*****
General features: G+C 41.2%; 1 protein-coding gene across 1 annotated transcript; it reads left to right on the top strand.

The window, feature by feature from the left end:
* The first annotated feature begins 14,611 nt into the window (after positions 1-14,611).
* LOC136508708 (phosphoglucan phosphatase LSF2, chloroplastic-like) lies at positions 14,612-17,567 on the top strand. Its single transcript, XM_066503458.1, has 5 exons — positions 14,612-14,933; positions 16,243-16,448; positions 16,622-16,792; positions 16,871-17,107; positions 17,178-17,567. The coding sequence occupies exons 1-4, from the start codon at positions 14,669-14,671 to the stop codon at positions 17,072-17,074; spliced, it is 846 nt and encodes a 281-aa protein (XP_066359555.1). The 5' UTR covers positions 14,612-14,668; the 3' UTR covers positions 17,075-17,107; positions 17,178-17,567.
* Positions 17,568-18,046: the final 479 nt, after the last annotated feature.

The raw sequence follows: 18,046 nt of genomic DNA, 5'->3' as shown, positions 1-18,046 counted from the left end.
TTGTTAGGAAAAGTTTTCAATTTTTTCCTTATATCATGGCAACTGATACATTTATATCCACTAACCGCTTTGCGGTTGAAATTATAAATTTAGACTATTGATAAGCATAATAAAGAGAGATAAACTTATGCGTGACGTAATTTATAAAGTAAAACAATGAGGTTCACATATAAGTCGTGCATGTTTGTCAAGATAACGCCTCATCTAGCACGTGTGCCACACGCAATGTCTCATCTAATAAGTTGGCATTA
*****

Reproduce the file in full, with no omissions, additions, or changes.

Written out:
General features: G+C 41.2%; 1 protein-coding gene across 1 annotated transcript; it reads left to right on the top strand.

The window, feature by feature from the left end:
* The first annotated feature begins 14,611 nt into the window (after positions 1-14,611).
* LOC136508708 (phosphoglucan phosphatase LSF2, chloroplastic-like) lies at positions 14,612-17,567 on the top strand. Its single transcript, XM_066503458.1, has 5 exons — positions 14,612-14,933; positions 16,243-16,448; positions 16,622-16,792; positions 16,871-17,107; positions 17,178-17,567. The coding sequence occupies exons 1-4, from the start codon at positions 14,669-14,671 to the stop codon at positions 17,072-17,074; spliced, it is 846 nt and encodes a 281-aa protein (XP_066359555.1). The 5' UTR covers positions 14,612-14,668; the 3' UTR covers positions 17,075-17,107; positions 17,178-17,567.
* Positions 17,568-18,046: the final 479 nt, after the last annotated feature.

The raw sequence follows: 18,046 nt of genomic DNA, 5'->3' as shown, positions 1-18,046 counted from the left end.
TTGTTAGGAAAAGTTTTCAATTTTTTCCTTATATCATGGCAACTGATACATTTATATCCACTAACCGCTTTGCGGTTGAAATTATAAATTTAGACTATTGATAAGCATAATAAAGAGAGATAAACTTATGCGTGACGTAATTTATAAAGTAAAACAATGAGGTTCACATATAAGTCGTGCATGTTTGTCAAGATAACGCCTCATCTAGCACGTGTGCCACACGCAATGTCTCATCTAATAAGTTGGCATTA